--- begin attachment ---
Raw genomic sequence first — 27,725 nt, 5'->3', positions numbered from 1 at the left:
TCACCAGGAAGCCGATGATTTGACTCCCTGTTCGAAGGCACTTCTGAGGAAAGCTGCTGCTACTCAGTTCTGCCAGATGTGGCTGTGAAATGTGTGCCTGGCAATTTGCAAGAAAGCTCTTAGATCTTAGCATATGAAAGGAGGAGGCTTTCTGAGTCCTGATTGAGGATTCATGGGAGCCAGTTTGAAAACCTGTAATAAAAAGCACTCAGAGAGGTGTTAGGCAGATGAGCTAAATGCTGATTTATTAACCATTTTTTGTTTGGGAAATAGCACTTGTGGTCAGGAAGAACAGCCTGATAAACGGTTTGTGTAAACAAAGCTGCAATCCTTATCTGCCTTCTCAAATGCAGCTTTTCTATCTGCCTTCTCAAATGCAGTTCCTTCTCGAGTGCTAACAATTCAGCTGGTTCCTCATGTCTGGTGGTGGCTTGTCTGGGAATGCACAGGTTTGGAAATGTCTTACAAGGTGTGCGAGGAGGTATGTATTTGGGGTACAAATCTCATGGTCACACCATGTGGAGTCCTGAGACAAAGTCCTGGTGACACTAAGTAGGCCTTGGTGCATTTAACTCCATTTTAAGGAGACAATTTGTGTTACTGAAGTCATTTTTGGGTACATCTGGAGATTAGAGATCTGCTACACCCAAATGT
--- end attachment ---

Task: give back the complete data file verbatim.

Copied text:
Raw genomic sequence first — 27,725 nt, 5'->3', positions numbered from 1 at the left:
TCACCAGGAAGCCGATGATTTGACTCCCTGTTCGAAGGCACTTCTGAGGAAAGCTGCTGCTACTCAGTTCTGCCAGATGTGGCTGTGAAATGTGTGCCTGGCAATTTGCAAGAAAGCTCTTAGATCTTAGCATATGAAAGGAGGAGGCTTTCTGAGTCCTGATTGAGGATTCATGGGAGCCAGTTTGAAAACCTGTAATAAAAAGCACTCAGAGAGGTGTTAGGCAGATGAGCTAAATGCTGATTTATTAACCATTTTTTGTTTGGGAAATAGCACTTGTGGTCAGGAAGAACAGCCTGATAAACGGTTTGTGTAAACAAAGCTGCAATCCTTATCTGCCTTCTCAAATGCAGCTTTTCTATCTGCCTTCTCAAATGCAGTTCCTTCTCGAGTGCTAACAATTCAGCTGGTTCCTCATGTCTGGTGGTGGCTTGTCTGGGAATGCACAGGTTTGGAAATGTCTTACAAGGTGTGCGAGGAGGTATGTATTTGGGGTACAAATCTCATGGTCACACCATGTGGAGTCCTGAGACAAAGTCCTGGTGACACTAAGTAGGCCTTGGTGCATTTAACTCCATTTTAAGGAGACAATTTGTGTTACTGAAGTCATTTTTGGGTACATCTGGAGATTAGAGATCTGCTACACCCAAATGT